The Governor of the Central Bank of Nigeria (CBN), Mr Godwin Emefiele, has said the country’s infrastructure has to grow by at least between five and seven percent for it to stimulate productivity and sustainable growth for businesses.
Mr. Emefiele who was represented by the apex bank’s Director of Corporate Communication, Mr Osita Nwasinobi, made this disclosure in his keynote address at the Finance Correspondents Association of Nigeria’s (FICAN) 30th anniversary conference and awards which had the theme: “Financing Infrastructure and SMEs for Inclusive Growth in the Post-COVID-19 Economy,” in Lagos on Saturday.
He explained that although the Micro, Small, and Medium Enterprises (MSMEs) as a sector has been a major driver of the growth of the economy, innovation, and job creation, its potential to spur growth and create jobs has been hampered by lack of access to quality infrastructure.
The CBN governor noted that though countries in sub-Saharan Africa had been spending about six to 12 percent of their GDP annually on infrastructure, Nigeria is projected to need $100bn investment to fix its infrastructural gap annually for the next 30 years which was currently estimated to be about 1.2 per cent of its GDP.
“Beyond infrastructure, access to finance remains one of the biggest threats to MSME development in both developed and developing economies alike, with serious implications for productivity, economic development and job creation,” Emefiele said.
Meanwhile, he revealed that the apex bank had put in place several policy measures to stimulate economic growth and reduce the impact of the COVID-19 pandemic on Nigerians and that its intervention effort represented about 3.5 percent of the GDP.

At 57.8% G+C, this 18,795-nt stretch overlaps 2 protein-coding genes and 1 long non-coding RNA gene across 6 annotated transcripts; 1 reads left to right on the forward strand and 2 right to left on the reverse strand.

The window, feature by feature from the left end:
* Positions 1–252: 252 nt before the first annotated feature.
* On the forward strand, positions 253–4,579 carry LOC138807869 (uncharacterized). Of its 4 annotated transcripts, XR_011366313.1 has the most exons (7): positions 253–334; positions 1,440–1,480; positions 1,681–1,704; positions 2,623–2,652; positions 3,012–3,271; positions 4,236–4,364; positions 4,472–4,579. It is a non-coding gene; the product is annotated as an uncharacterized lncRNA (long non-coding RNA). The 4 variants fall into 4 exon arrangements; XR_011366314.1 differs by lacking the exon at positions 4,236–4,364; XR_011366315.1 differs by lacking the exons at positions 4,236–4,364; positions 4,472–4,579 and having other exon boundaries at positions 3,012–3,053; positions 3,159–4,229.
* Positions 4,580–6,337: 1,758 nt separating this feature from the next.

The Managing Director of Heritage Bank, Mr Ifie Sekibo, who was represented by Olusegun Akanji, Divisional Head, Strategy and Business Solutions, argued that the government could not solve the country’s infrastructure challenges, noting that it was the private sector that should deliver the solution.
“The government can only provide enabling policies that will support private sector interventions. We need the global private sector intervention to help us achieve a vision of infrastructural development,” he said.
Mr Bola Koko, MD of FMDQ Group, represented by Yomi Osinubi, Head Private Market, urged Nigeria to conceive a way its domestic capital market could fund the international capital market.
“If we want to pluck our infrastructure rewards, first of all, we have to conceive a way our domestic capital market can actually fund the capital market,” he noted.
Mr Temidayo Obisan, Executive Commissioner representing the Director-General of the Securities and Exchange Commission, advised that Nigeria should fund its infrastructure with the right type of capital.
“The major thing to identify is that infrastructure is a long-term thing, so it is essential we connect the right duration of money which is long-term capital which is what capital market provides and which SEC as a regulator should,” he said.
Chairman of FICAN, Titus Chima Nwokoji, said if Nigeria’s infrastructural gap, estimated to be N36tn annually, was addressed, a lot of the country’s economic challenges would be easily tackled.
“Coming out of COVID-19 pandemic, we know that if the infrastructure is fixed and SMEs thrive, the growth that you will see will be faster.”